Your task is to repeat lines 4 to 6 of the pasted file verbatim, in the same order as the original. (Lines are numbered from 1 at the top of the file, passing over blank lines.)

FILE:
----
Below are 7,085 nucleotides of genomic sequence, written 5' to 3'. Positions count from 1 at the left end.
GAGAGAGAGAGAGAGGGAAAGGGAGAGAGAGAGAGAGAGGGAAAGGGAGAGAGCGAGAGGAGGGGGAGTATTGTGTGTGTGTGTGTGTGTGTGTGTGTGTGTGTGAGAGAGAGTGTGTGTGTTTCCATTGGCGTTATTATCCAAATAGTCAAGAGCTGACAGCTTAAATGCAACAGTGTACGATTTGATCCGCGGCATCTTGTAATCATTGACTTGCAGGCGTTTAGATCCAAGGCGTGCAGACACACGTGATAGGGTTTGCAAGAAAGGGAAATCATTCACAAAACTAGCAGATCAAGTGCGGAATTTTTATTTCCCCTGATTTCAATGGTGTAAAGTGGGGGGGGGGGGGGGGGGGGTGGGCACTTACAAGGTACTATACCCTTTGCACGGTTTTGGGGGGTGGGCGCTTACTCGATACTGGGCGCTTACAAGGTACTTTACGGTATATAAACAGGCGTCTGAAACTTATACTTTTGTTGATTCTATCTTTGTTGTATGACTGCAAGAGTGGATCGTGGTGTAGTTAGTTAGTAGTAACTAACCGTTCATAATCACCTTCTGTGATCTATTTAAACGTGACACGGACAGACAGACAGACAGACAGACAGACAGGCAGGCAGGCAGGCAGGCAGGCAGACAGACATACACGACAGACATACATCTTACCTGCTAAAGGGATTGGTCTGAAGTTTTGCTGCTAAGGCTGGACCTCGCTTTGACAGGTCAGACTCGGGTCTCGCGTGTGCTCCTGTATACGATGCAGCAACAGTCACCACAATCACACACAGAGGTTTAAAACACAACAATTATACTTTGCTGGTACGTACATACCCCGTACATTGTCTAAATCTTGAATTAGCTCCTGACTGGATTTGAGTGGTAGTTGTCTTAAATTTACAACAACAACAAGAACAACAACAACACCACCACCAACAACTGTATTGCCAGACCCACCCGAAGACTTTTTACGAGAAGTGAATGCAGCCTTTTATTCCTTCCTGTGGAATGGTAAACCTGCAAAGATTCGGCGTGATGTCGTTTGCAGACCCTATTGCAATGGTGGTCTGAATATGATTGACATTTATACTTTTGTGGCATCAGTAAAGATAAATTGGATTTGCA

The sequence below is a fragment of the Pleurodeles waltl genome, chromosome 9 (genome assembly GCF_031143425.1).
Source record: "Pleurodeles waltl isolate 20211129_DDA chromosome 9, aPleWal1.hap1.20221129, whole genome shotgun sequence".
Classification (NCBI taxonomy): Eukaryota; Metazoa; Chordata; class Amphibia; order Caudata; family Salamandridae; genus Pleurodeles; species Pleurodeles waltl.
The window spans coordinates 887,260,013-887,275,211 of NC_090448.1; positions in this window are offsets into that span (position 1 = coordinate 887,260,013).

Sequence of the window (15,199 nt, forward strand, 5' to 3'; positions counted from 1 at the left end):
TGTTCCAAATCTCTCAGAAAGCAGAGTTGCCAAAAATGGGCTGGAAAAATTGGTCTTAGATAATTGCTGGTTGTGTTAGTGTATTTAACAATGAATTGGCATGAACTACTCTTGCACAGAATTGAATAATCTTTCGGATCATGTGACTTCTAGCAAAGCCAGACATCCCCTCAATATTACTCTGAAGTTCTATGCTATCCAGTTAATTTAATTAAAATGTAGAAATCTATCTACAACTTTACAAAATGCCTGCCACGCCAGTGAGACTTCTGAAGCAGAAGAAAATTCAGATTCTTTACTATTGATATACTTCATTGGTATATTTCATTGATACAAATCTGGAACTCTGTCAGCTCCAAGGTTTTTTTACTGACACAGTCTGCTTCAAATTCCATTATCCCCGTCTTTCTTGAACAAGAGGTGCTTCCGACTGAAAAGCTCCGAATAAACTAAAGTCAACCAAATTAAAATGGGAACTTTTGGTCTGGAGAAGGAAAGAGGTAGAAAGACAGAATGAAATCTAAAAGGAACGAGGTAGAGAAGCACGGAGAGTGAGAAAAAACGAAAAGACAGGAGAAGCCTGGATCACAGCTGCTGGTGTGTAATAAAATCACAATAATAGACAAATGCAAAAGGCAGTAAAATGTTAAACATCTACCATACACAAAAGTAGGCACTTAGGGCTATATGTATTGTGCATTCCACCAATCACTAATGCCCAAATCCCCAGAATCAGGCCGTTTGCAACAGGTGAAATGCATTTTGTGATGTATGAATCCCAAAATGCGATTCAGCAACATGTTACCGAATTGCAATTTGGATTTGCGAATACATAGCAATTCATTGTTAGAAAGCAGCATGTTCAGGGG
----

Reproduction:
Source record: "Pleurodeles waltl isolate 20211129_DDA chromosome 9, aPleWal1.hap1.20221129, whole genome shotgun sequence".
Classification (NCBI taxonomy): Eukaryota; Metazoa; Chordata; class Amphibia; order Caudata; family Salamandridae; genus Pleurodeles; species Pleurodeles waltl.
The window spans coordinates 887,260,013-887,275,211 of NC_090448.1; positions in this window are offsets into that span (position 1 = coordinate 887,260,013).